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Wednesday, April 2, 2008

Writing Game Plan

When I decided to take up writing, I started with a short story and entered a contest. I was peeved I didn't win, until the administrator told me that I had beat out more than 18,000 entrants. So maybe that wasn't too bad for my first time out at bat. It made me wonder if I had the chops to go the distance.

I dabbled a little at first by joining a writing community and reading members' work. But it didn't take long for me to figure out that it was the reviews I wrote that helped me the most. Reading and analyzing other people's work gave me the foundation I needed to improve.

In my earlier post, I mentioned that by year two I noticed I wasn't moving forward. This is when I stopped slugging down Jello shots at the pity bar, bemoaning the fact I wasn't published. It forced me to make a decision. Was I going to be a published author, or not?

Unlike many of the writers I hung with, I was a little older, perhaps a little more worldly, and had more business experience. I knew I'd never make it if I wrote with a safety net, so I made the conscious decision to read other genres, and to put my work in front of people who weren't my friends.

I crossed the Rubicon, and there was no turning back.

Having been a graphic artist, I'd already had one career in the publishing field, so I had a pretty good idea of what was expected. Since I had no pompous preconceptions about writing as an art form, I treated it as a business right from the beginning.

Your mileage may vary, but this is what I did.

• I gave myself a deadline to be published. Since I had a full time job and did a lot of traveling, I decided seven years should be enough time to know if I had any potential.

• I listed my strengths and weaknesses, as unvarnished and honest as I could admit.

• After examining my weaknesses, I looked for specific reviewers and classes that could help me turn them around.

• For my strengths, I looked for venues where they could be of use to other people.

• I joined a lot of writer groups in the beginning, gradually paring them down until I settled in with the groups that seemed the most congenial. Loops I like: Broad Universe, OWW, Forward Motion, Absolute Write. This isn't an extensive list by any means, but these are groups that have been helpful on a regular basis.

• I attended writing conferences. This was scary at first because I knew no one, but I've met some of my best friends at conferences. I prefer to go to writing related cons, as opposed to genre or fan cons. The writer cons are more business oriented.

• Joined RWA (Romance Writers of America). This is probably one of the best values around. I don't care if you write romance or not, these people know about writing and they know how to get published. They are well worth the membership fee.

• Created a private critique group. I asked a very select group of peers to join. Those asked were deemed (imo) as serious writers with the sand to get published and stay published. They were also excellent reviewers. More than once, individuals in my group have told me how strong our circle is. You will never find a better set of reviewers than my current group. I've been around. I know that for a fact.

• Contests. I enter very few contests. I just never think about them. Luckily, I have friends who are very good at twisting my arm and telling me to get in the ring. And I've learned to only enter contests that will further my career in some way. I won't enter a contest for a detailed critique or a monetary prize. Those things aren't that important to me. But if it's an editor with a prestigious house or a hard to get into line, you betcha, I'll try. You want your work to be noticed by the right people, people who can give your career a boost in the right direction.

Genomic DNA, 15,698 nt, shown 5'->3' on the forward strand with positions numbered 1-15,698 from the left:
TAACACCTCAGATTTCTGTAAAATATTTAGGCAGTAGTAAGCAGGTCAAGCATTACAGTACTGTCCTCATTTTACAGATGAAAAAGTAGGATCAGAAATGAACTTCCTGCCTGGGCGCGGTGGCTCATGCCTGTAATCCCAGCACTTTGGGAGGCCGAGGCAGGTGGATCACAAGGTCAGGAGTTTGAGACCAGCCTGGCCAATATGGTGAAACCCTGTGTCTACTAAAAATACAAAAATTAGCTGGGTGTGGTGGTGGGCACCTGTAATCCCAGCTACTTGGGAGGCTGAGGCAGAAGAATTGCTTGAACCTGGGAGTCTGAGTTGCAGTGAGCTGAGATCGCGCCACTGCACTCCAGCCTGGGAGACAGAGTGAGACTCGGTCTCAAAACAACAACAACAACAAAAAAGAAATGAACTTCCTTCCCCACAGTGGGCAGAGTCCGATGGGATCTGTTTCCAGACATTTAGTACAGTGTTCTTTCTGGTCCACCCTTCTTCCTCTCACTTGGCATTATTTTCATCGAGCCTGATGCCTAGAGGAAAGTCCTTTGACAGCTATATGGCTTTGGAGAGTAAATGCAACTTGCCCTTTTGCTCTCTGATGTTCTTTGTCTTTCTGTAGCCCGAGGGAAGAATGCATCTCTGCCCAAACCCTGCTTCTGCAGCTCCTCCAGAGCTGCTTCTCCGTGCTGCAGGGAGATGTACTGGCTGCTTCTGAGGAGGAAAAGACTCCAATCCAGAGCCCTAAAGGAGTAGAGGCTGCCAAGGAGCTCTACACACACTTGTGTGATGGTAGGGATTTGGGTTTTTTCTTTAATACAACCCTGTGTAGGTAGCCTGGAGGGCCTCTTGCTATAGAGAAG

• Publication. I write nonfiction when I get the chance and this does several things. You get a clip for your portfolio, your name is in print, (hopefully there is cash involved), and most importantly, it gives you some sense of accomplishment while you're working your way up. It's hard to keep your motivation up if everyone keeps saying no to you. Find ways for people to say, yes.

• Volunteer. I believe in volunteerism. Not only has it given me an in with the movers and shakers of our writing community, but you learn more from the inside than you do as a spectator. It also does your soul good. The more I volunteer, the less I worry about myself.

• Never stop learning.

That's pretty much it. Each of these steps was created to either further my career or improve a weakness. Along the way, I made an awful lot of friends. That was a bonus I never expected.


Josephine Damian said...

Oooh, Maria, we have so much in common. I too was a graphic artist.

I like how you improved your writing by being a reviewer - by reading with a discerning eye - it's what I try to get across in my "Why I Stopped" posts.

I too imposed a deadline for myself to get published, and when the deadline came and went, I kept going - for seven more years until at last I was.

Maria Zannini said...

>>I too was a graphic artist.

LOL! Now I'm convinced we were separated at birth.

When it comes to perseverence, I think in our hearts we have to know whether we have the sand to make it or not. Wishful thinking and good intentions are not enough.

It helps to have a goal and a direction. The timeline isn't as important as making forward progress.